The relentless march of linguistic re-engineering is continuing apace, with a US university issuing a new list of inoffensive words that are apparently now inappropriate to use. It’s imperative this woke brainwashing is resisted.
In recent years, the policing of language has acquired a seemingly unstoppable momentum. Almost every week, the public is informed about yet another word that must not be used. But who would have imagined that the term ‘trigger warning’ would become the target of the language police?
Until now, trigger warnings were promoted by zealous supporters of the project of the policing language. Now Brandeis University in Waltham, Massachusetts has decided that the term ‘trigger warning’ should be dropped in favour of the term ‘content note.’ The University’s ‘Prevention, Advocacy & Resource Center’ argues that the “word ‘trigger’ has connections to guns for many people; we can give the same head’s up [sic] using language less connected to violence.”
Getting rid of the phrase ‘trigger warning’ because the word trigger has a connection with guns is truly bizarre. If the language police at Brandeis were consistent in their objective of purifying language to the point of censoring words that have a connection with violence, then usage of the term ‘violence’ itself would have to be dropped.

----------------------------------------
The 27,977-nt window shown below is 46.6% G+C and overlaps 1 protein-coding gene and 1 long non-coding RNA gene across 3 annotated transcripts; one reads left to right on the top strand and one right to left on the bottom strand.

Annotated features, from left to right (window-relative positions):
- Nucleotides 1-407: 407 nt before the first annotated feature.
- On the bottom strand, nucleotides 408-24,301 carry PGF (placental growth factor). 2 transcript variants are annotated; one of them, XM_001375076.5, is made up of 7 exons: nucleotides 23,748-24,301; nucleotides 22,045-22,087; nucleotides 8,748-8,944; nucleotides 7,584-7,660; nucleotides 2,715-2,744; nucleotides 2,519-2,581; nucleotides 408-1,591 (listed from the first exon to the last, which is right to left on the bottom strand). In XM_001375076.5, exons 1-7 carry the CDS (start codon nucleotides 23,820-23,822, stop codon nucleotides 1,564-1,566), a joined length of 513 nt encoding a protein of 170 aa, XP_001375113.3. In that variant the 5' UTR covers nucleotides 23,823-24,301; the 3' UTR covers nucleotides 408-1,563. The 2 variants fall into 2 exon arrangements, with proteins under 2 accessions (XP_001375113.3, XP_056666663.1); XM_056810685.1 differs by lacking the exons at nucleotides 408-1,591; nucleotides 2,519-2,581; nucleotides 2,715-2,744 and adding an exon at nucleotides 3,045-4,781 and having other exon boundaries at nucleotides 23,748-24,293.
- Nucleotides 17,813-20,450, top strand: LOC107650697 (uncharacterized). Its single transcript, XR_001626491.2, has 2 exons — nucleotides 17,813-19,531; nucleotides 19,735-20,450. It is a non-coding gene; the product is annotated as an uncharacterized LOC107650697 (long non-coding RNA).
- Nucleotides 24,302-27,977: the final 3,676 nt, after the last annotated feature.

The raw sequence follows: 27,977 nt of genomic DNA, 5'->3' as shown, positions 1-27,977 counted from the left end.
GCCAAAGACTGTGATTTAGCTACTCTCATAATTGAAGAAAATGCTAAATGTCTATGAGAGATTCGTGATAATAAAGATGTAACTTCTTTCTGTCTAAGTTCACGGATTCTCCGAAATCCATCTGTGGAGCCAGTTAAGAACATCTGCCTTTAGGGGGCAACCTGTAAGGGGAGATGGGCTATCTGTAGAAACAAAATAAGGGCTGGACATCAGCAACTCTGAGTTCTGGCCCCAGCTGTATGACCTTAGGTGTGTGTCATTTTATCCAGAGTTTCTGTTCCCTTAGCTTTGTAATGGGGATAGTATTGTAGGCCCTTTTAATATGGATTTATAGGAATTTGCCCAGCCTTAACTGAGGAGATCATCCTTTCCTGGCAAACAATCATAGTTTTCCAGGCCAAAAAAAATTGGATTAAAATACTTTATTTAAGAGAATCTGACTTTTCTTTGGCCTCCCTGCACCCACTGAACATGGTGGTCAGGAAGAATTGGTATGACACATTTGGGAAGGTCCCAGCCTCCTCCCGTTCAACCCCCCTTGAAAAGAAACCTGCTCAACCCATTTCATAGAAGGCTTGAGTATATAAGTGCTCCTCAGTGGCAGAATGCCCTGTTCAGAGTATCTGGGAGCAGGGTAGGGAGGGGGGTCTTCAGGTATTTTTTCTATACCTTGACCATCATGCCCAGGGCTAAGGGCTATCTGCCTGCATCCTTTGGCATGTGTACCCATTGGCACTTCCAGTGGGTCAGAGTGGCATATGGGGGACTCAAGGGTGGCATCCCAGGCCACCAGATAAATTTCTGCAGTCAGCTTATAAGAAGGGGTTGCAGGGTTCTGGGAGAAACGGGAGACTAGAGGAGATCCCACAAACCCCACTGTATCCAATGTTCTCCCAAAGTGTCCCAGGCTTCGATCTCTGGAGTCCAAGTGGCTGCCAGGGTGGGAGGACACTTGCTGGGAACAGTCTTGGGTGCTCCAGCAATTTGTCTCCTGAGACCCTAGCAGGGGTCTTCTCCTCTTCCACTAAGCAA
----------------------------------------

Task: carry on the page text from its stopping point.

However, the advice offered by the Prevention, Advocacy & Resource Center is not motivated by logic and consistency, but by the aspiration to control and re-engineer the way people speak and think. Its guidance on re-engineering “oppressive language” comes across as an exercise in self-parody.
Brandeis warns against using the word picnic because this word is “is often associated with lynchings of black people in the United States, during which white spectators were said to have watched while eating, referring to them as picnics or other terms involving racial slurs against black people.”
The claim that the word picnic is “often associated with lynchings of black people” is ridiculous. 99.99% of people talking about going on a picnic have no idea that the term has even the slightest connection to lynchings. They are using this term in exactly the same sense that informed its original 18th century usage, which referred to the sharing of food outdoors.